The Malta Independent 26 November 2022, Saturday
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TMID Editorial: Marsa and à la carte enforcement

Thursday, 29 September 2022, 10:44 Last update: about 3 months ago

Over the past few weeks we have seen something of a clampdown on people living illegally in Malta.

The police have carried out a number of raids in varying localities which resulted in tens of arrests which will no doubt result in deportations for the people living illegally in the country.

This work is not the subject matter of this editorial: whoever is living illegally in the country must face justice accordingly.

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However, one thing stuck out from the raids of these past weeks: enforcement action taken outside two Marsa bars – Tiger Bar and Tavern Takeout – which are popular hangouts amongst African migrants which saw the removal of illegal structures and tables and chairs which had been placed there without a permit.

A big deal was made out of the action: police were present, and a large wheel loader was brought to the site to make a show of removing the structures.  Labour media house ONE News was also coincidentally on the scene to report what was happening before everyone else.

Let’s get a point straight: what is illegal, is illegal – that should be the starting principle.  So to criticise the act of removing any illegal structure in and of itself is not warranted, because after all the authorities are simply doing their job in that sense.

What is worthy of further questions however, is to ask why such dramatic action has never been taken against establishments elsewhere.

Why have we never seen large demolition machinery making its way down the streets of Valletta or the promenades of Sliema or Marsascala to remove the tables and chairs which are illegally taking up public space over there?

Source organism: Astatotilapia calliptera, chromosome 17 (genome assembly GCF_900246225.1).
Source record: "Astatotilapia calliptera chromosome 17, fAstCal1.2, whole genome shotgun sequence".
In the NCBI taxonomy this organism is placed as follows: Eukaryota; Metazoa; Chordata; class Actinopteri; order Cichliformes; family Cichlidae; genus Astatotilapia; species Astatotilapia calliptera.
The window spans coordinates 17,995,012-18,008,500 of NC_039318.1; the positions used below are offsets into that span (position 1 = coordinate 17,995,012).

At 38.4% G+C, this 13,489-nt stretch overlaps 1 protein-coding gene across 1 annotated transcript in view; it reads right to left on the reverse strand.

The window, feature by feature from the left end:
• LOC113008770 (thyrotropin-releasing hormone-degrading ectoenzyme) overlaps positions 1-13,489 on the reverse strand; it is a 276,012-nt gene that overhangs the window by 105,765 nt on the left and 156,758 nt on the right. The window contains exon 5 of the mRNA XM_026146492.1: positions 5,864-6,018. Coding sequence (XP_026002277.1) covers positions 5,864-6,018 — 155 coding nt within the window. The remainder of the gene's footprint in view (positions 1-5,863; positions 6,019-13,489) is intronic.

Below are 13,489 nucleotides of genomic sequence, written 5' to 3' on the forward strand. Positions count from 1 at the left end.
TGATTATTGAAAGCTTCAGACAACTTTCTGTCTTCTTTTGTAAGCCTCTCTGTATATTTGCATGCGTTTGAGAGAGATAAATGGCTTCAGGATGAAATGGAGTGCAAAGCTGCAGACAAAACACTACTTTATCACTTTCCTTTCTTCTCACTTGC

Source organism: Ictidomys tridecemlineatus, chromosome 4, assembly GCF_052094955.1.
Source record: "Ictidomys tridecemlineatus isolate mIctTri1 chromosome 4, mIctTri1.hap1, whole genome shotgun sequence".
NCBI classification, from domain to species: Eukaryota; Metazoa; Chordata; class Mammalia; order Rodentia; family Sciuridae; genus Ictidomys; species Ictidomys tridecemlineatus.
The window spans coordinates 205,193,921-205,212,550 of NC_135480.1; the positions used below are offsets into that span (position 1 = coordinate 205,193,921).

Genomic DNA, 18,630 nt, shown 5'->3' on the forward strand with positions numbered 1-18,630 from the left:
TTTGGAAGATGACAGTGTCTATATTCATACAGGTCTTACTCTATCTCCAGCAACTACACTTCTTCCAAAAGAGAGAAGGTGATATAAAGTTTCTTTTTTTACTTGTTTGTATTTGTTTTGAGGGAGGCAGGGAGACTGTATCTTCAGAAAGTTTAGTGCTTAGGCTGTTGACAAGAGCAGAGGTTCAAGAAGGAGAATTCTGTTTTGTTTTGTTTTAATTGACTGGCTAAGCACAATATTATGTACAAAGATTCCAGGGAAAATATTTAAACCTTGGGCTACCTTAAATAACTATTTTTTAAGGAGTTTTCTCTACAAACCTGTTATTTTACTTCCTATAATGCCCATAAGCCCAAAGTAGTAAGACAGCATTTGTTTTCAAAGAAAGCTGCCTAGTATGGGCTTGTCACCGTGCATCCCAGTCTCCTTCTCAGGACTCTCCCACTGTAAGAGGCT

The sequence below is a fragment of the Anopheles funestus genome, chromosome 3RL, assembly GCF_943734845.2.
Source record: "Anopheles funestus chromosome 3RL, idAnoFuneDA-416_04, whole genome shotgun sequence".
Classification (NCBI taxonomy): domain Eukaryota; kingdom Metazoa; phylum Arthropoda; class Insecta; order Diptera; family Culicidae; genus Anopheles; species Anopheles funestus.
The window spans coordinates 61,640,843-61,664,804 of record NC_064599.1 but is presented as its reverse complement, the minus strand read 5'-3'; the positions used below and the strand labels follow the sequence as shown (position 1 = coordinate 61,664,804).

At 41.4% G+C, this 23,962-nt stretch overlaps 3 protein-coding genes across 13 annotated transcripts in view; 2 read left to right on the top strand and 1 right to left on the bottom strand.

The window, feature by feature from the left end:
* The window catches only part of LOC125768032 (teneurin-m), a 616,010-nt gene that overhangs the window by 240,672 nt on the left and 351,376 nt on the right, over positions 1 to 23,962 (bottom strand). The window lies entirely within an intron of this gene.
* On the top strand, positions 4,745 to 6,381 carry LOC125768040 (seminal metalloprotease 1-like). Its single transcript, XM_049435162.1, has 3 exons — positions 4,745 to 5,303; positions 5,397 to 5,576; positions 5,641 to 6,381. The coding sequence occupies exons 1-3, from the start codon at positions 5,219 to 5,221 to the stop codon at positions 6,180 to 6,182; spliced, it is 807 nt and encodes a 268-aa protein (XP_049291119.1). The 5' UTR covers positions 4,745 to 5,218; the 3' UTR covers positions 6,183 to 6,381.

Why has this dramatic show only been reserved for a couple of establishments in Marsa which are synonymous hangouts for the migrant community?  Why haven’t establishments run by Maltese people which are committing the same illegalities not been subject to this enforcement?

Enforcement is effective not when it is done as a one-off, with the cameras coincidentally rolling as it happens. That’s not real enforcement: that’s a drama show. That’s two weights, two measures. 

Real enforcement is equal across the board, not à la carte. If something is illegal, then it is illegal – irrelevant of where it is, of who does it, and of who the owner is and where they come from.

We have seen a number of cases where establishments around the country, but particularly on promenades or in pedestrianized streets such as in Valletta, have left public areas riddled with tables and chairs which shouldn’t be there. We’ve seen complaints about those that are legal by the public for the takeup of pedestrian walking spaces, and we’ve even seen such structures being made to be removed through threats of enforcement, but when have we ever seen such a show?

When such structures or tables and chairs are placed illegally, they are placed in the hope nobody will realise, and when somebody does an enforcement notice is issued. Some simply apply for the illegality to be sanctioned, and continue to operate as normal, allowed to do so in an unfettered manner. No demolition machinery to pick up the tables and chairs there, oh no.

As things stand, the action taken in Marsa raises eyebrows when compared to the action - or lack thereof - taken elsewhere.

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